Raceway enjoys successful self-propelled season

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Malcolm MacPhail shows off his plaque honouring him as the first inductee into the Dresden Agricultural Society’s hall of fame for the Dresden Raceway this year. (Photo courtesy Dave Dufour)
Malcolm MacPhail shows off his plaque honouring him as the first inductee into the Dresden Agricultural Society’s hall of fame for the Dresden Raceway this year. (Photo courtesy Dave Dufour)

When the province decided to allow harness racing to continue this season, the Dresden Agricultural Society took the challenge and ran with it.

The result was something which many didn’t believe possible – a successful season with an estimated attendance of 8,000, and wagering which neared a quarter of a million dollars.

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Ag society president Lucille Laprise called the decision to try and race “a no brainer” but called the success of the venture “something all of Dresden can be proud of.

“We knew that once the opportunity was there; we had to try it but it took an incredible amount of work to pull off,” she said.

With nearly 140 years of history behind them but no practical experience of running a harness operation, the board set to work, enlisting the help of Western Fair Raceway official Greg Blanchard as raceway manager.

“We were involved with Windsor Raceway prior to this, but this worked out much better for us,” Laprise said. “Greg was an absolute delight to work with. He provided so much guidance and support. We couldn’t have done it without him.”

Blanchard said he couldn’t be much happier with the result.

“We jumped in at the last minute, the last second really, but things turned out for the best. I can’t say enough about how Lucille, the ag society and the entire community got behind the effort,” he said. “We met all the benchmarks for a grassroots track.”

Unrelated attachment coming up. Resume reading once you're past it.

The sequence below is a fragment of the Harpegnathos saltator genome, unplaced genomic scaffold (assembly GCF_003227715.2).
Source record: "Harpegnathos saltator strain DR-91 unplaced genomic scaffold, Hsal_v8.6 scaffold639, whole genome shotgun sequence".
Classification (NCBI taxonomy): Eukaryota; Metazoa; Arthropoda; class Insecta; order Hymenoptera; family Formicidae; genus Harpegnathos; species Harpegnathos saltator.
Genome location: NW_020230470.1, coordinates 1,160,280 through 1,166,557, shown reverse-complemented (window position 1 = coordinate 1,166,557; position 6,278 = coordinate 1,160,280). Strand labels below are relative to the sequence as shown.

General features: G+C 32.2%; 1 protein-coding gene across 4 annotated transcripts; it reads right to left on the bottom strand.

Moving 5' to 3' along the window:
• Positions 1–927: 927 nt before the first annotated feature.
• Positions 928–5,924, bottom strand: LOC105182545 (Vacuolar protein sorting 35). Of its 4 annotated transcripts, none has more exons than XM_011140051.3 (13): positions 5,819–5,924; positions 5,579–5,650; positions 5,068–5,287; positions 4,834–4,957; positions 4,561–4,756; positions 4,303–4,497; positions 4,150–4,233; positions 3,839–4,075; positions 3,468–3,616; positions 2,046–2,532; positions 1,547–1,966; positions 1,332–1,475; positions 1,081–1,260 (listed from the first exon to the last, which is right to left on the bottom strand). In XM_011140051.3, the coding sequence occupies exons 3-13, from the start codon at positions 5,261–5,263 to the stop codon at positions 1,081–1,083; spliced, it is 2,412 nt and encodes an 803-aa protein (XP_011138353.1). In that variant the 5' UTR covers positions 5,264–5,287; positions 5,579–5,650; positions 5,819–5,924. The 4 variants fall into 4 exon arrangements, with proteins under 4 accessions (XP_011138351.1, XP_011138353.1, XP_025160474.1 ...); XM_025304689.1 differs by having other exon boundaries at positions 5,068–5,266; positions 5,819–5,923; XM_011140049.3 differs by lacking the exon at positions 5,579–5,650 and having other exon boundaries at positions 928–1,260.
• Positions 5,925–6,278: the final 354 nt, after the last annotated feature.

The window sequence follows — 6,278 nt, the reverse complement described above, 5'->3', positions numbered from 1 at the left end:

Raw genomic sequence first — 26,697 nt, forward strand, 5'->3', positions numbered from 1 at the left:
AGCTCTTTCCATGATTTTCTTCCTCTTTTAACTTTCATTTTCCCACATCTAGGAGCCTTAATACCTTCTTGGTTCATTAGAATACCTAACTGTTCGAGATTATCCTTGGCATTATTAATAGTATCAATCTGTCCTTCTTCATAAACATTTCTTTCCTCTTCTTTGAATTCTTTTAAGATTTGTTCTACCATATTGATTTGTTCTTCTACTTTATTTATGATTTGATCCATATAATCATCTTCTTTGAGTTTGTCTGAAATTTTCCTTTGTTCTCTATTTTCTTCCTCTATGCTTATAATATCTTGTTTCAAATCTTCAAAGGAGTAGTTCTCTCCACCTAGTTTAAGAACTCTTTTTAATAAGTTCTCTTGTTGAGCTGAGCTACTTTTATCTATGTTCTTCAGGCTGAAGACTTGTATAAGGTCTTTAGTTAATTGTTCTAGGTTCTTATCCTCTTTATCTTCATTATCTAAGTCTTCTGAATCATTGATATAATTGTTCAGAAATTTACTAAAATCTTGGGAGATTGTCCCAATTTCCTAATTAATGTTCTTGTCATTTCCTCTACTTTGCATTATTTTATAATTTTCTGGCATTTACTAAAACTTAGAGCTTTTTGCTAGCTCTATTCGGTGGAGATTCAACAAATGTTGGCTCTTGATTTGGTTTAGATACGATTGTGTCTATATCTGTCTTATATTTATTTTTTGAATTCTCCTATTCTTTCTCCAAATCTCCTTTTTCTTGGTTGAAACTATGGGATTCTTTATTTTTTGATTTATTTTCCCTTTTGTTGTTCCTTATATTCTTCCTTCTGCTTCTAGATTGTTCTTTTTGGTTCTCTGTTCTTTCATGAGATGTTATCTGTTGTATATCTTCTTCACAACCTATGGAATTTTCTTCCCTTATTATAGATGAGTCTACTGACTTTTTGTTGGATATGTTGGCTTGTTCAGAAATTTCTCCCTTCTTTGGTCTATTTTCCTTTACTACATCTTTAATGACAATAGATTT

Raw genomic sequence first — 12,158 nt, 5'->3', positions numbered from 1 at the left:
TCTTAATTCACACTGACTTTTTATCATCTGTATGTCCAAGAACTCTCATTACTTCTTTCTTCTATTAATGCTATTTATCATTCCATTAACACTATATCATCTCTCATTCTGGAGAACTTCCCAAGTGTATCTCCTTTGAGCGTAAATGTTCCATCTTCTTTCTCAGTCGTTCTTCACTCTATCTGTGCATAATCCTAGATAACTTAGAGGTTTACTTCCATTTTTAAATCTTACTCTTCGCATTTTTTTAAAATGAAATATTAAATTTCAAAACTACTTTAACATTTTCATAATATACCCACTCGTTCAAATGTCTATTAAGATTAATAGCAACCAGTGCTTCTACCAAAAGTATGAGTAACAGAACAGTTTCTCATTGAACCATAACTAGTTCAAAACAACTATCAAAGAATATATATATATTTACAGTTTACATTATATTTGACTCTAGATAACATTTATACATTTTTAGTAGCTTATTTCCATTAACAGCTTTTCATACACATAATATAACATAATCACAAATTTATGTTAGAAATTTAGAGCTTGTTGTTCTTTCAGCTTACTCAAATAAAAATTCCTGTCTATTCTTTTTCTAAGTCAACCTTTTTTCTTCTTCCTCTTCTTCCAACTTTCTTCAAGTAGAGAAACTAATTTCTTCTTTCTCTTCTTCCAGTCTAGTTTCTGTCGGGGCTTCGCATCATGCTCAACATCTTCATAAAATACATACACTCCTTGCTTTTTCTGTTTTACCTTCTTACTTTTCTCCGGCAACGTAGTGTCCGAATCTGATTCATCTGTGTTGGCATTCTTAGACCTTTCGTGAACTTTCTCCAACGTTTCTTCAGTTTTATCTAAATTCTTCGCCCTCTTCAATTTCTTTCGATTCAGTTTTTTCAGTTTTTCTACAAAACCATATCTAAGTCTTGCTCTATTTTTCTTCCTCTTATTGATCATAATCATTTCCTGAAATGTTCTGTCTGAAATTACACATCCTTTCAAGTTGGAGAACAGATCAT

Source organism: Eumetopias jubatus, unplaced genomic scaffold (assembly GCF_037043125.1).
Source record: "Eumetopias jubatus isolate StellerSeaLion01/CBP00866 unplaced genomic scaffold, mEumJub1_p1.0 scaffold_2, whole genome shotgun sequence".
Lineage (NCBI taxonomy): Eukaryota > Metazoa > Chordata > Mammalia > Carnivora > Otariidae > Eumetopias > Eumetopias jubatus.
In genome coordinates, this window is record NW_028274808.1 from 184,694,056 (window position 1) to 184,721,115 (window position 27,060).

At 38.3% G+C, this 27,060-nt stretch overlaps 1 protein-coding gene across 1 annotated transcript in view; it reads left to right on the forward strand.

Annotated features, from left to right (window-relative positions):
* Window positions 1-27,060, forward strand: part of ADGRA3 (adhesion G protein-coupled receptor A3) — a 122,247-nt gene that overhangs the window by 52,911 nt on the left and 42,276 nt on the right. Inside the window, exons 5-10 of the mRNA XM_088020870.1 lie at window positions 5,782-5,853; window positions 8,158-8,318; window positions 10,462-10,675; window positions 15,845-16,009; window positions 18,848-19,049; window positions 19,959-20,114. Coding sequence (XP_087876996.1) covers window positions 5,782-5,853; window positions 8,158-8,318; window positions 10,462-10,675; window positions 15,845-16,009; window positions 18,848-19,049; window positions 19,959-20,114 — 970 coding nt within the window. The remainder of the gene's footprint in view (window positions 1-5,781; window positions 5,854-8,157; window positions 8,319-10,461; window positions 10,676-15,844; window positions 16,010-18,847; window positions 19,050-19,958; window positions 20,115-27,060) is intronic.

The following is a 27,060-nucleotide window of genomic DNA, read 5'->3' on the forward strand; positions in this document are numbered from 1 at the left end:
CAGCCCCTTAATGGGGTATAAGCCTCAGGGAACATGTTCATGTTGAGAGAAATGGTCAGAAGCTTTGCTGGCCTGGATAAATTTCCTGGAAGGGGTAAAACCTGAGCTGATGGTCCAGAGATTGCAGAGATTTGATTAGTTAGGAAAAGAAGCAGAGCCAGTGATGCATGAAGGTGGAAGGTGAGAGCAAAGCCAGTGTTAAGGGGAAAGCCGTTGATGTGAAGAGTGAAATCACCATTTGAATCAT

As much as the support from Western Fair was helpful, the support from the community and local horsemen was equally important, Laprise said.

“Harness racing is a way of life in Dresden and when we said we were bringing it back, horse people from all over the area came out of the woodwork to help. There is so much experience and passion out there and we were able to tap into it,” she said.

The first order was to spruce up the facility with basic maintenance and cleaning. “Once we got things ready for the season, we spent a lot of time getting ready for the race and cleaning up afterward.”

A key to making the season a success was the backing of the community. “We had a few skeptics at first, but once they knew we were serious, it couldn’t have been better.”

Members of the Dresden BIA supplied support, even holding a day in which downtown business sponsored races and supplied prizes.

“The key to our success was making the raceway a family friendly place,” Laprise said. “We had all kinds of theme days with activities for children. It’s a place where they can come, the kids can run around and the family can enjoy a night out with some excitement and hardly any cost.”

Some 2,000 people turned out on Canada Day to celebrate and share in a four-foot-by-eight-foot cake decorated like a Canadian Flag.

Another special day was the Shelly Goodreau Memorial Pace in September, which wrapped up the season. Goodreau, a Dresden native, is a harness racing legend who won more than 2,200 races and $12 million in prize money before his tragic death in 1982 while riding in Hollywood Park. He was only 33 and was inducted into the Canadian Harness Racing Hall of Fame in the following year.

As a way of paying tribute to the rich history of racing locally, the ag society instituted a hall of fame in August.

Its first member was Malcolm MacPhail, who at 82 has been a fixture at the raceway for more than four decades.

“It was Malcolm who told the Winrac people that he wasn’t about to leave the raceway,” Laprise said. “His courage led to us taking back the raceway.”

As well as maintaining tradition, harness racing is an economic factor in the area.

“From trainers, to veterinarians, to track workers to businesses that supply everything associated with the track, a lot of people are involved,” Laprise said.

She added the ag society will apply for races next year and is confident approval will be given.

“This is a success story, but for it to continue we need the same level of commitment. We’re always looking for volunteers and board members. You don’t have to be able to do a lot. Every little bit is helpful.”

Board members this year are Fay Debergh, Sandra McFadden, Loree Elgie, Rick Clark, Barry Richards, Larry Richards, Steve LaMarsh, Nadine Smith and Greg Pray.

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